There’s a great lecture pair on genomic data privacy up at the GenomeTV channel, a service of the NHGRI. The two speakers are Isaac Kohane and George Church, two of the foremost authorities on the use of genetic data in research.
I found many things to agree with in both talks, and a few substantial points of disagreement. Kohane quoted Richard Stallman in his talk, and I was slightly surprised by how pragmatic the quotation sounded in this context:
We must require new systems to be designed for privacy rather than to collect all possible data. […] It is not too late to protect privacy pretty well, but we must insist on it — which means, not heed the people who say it is hopeless.
Unfortunately, both Kohane and Church display an attitude of hopelessness, at least as far as privacy technology is concerned. Kohane appears to believe that technology has no role in protecting privacy and that we should, instead, regard privacy as a problem to be solved through social convention. Church is on the record as a privacy technology skeptic:
Church says that medical researchers, who depend on large public genome databases to investigate how genes influence disease and other key scientific questions, ought to embrace the new reality, “jump to the endgame … admit that it’s very challenging to promise anonymity, and make it so that people don’t care about it.” [LA Times, 18 Jan 2013]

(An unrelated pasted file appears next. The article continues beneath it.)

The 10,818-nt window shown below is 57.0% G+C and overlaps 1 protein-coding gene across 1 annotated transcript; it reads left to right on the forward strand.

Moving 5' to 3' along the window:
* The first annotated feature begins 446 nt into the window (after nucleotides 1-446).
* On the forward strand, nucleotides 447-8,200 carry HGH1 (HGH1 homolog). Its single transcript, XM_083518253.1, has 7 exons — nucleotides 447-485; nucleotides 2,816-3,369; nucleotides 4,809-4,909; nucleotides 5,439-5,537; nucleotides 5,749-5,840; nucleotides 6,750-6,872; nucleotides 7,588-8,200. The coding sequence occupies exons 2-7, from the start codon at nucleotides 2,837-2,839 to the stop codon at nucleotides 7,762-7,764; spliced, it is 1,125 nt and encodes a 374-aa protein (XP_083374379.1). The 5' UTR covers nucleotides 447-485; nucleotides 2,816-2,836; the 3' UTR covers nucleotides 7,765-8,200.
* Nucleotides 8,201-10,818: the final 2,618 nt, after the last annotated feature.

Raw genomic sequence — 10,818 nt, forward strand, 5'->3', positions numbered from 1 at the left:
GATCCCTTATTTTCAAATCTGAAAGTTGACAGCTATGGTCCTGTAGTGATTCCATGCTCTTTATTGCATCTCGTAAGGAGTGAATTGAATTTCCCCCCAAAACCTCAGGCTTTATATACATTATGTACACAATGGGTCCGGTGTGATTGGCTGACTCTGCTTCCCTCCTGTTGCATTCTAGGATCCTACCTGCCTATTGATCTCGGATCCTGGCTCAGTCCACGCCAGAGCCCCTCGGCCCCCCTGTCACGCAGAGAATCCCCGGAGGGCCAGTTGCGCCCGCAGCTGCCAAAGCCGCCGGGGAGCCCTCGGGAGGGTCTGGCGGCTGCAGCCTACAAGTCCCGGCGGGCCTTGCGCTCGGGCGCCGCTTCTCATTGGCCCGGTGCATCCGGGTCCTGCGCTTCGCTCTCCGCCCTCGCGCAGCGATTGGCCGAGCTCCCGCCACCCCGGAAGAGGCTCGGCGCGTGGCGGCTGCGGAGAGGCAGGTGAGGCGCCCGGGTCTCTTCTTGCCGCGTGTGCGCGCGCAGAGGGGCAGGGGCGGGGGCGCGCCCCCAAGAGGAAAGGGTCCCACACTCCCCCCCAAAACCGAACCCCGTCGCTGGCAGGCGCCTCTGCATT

I take inspiration from Stallman here: we can build systems that respect privacy. In systems that require private information to function, we must at the very least be clear about how that information is being used and provide mechanisms that allow users to control access.
And this brings me to my biggest point of disagreement, based not on anything the speakers said explicitly, but rather on an assumption that both take for granted: the assumption that there exists a single, one-size fits all solution to this problem. A perfect policy, if we could only hold enough roundtable discussions to uncover it and convince people that it is in their best interests to adopt it. I submit that there is no such policy and that the owners of the sensitive information themselves have a right to decide how their information is used.
Privacy-aware systems (like Genecloud) must avoid making these decisions for patients, subjects, and other stakeholders and give them the policy controls and auditing features that empower them to manage their own privacy.